During my doctoral work, I investigated the integrated pest management of the asparagus miner (Ophiomyia simplex (Loew), Diptera: Agromyzidae). The asparagus miner is a putative vector for pathogenic species of Fusarium fungi (see Figure 1), which are the causative agents for “early decline syndrome” in asparagus fields. Fusarium can decrease the life span of an asparagus field by 5-8 years. Newly planted asparagus fields are especially vulnerable to asparagus miner attack, and the immature stages remain invulnerable to insecticide sprays because of its mining habit. While there has been much research looking into controlling the fungi, very little has been devoted to the asparagus miner.
My research looked at various ways to effectively monitor and control asparagus miner populations as part of an integrated pest management program. There were three main pillars to this research. In the first, I developed a degree-day model to accurately predict important phenological events in the life cycle of the asparagus miner (see Figure 2). This involved elucidating the lower developmental threshold for the asparagus miner, and incorporating it into a model that can help guide grower’s decisions about when to time application of pesticide. Once created, the model allows growers to access real-time weather conditions using the Enviro-Weather network in the state of Michigan (see Figure 3) to determine if populations are at a vulnerable point so that the fewest insecticides can be used with the greatest efficacy. In the end, this model will hopefully save growers money and time by reducing the overall number of pesticide applications, as well as spare the nontarget ecological costs associated with insecticide usage.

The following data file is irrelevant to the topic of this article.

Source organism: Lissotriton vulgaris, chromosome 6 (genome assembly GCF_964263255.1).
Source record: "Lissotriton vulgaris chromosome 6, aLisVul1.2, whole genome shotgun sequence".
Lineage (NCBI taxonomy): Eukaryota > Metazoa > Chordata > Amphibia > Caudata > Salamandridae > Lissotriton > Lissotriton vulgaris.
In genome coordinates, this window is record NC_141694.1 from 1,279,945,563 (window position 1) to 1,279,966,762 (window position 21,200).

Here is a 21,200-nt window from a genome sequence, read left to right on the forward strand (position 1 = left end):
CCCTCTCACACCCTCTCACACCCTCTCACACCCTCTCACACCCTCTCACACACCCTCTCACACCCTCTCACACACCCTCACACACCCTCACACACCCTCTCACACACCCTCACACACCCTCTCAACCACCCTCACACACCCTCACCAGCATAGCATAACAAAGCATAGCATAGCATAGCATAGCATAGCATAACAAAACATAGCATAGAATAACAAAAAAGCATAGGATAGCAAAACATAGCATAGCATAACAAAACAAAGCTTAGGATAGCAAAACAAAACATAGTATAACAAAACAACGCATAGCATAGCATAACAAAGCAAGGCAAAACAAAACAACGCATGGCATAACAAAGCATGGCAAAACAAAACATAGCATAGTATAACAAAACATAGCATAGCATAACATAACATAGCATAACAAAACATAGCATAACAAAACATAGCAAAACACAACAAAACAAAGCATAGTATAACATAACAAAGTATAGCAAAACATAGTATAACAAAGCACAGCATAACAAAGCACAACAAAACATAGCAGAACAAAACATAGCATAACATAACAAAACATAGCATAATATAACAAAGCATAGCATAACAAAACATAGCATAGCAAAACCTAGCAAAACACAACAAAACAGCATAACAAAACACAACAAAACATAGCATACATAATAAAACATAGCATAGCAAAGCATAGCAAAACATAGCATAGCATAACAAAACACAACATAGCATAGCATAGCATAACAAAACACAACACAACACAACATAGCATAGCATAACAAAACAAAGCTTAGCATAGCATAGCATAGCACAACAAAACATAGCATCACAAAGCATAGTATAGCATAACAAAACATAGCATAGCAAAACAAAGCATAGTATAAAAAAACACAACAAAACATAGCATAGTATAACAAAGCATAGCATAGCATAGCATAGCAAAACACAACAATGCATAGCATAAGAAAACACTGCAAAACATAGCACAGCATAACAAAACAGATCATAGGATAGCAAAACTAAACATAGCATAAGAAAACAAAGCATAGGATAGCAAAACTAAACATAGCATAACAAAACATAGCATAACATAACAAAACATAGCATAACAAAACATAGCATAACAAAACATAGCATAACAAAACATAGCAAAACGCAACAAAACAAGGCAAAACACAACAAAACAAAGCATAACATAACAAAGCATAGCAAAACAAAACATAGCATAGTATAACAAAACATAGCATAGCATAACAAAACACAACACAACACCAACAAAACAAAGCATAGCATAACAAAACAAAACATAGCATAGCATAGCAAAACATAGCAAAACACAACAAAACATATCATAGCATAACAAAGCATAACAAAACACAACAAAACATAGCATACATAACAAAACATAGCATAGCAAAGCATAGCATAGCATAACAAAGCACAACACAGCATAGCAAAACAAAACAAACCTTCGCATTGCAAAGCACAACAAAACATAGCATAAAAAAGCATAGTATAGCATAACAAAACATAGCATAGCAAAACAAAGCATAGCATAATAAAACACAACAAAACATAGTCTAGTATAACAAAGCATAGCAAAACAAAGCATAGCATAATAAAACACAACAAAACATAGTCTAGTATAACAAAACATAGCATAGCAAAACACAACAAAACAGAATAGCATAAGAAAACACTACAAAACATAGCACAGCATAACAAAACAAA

In the second pillar, I identified naturally occurring arthropod parasitoid species of the miner, as well as examined their abundance over time. I found a total of 12 parasitoid species: seven pteromalids, one braconid, two eupelmids, one bethylid and one eulophid (see Figure 4 for some example specimens). I also examined their life spans when reared on different diets, both artificial and natural, and how this varies relative to the life span of the asparagus miner. I found that sugar-rich resources increase the life spans of both the pest and the natural enemies. In addition, I offered various native and exotic flowers to the asparagus miner and the parasitoid to understand how this affects their life span. I found that Riddell’s goldenrod doubled the lifespan of the asparagus miner, while buckwheat and fava bean were unfavorable food resources for the pest. I ultimately hope that one or two species of flowers can be chosen that can be incorporated in an asparagus field to increase the abundance, life span and efficacy of parasitoids using conservation biological control. The ultimate aim is a system that will be able to suppress asparagus miner populations with few external inputs.
Lastly, I explored the chemical ecology of the asparagus miner/asparagus system. Specifically, I was interested in host plant finding by the asparagus miner, and parasitoid detection of the asparagus miner. To address these topics and related ones, I utilized gas chromatography coupled with mass spectrometry (GC-MS) in the hopes of elucidating the bioactive compounds involved in host-plant location. I performed surveys of asparagus headspace in the lab using greenhouse-reared plants, and have identified many compounds emitted from the plant based on health status (e.g. healthy, herbivore-damaged, or mechanically-damaged). From this survey, I incorporated several compounds present in high abundance in headspace in field baiting experiments to screen the compounds (singly and in combination) for a potential attractant or repellent for the asparagus miner. Ultimately, the goal of this part of my project was to find compounds for use in monitoring and management of the asparagus miner.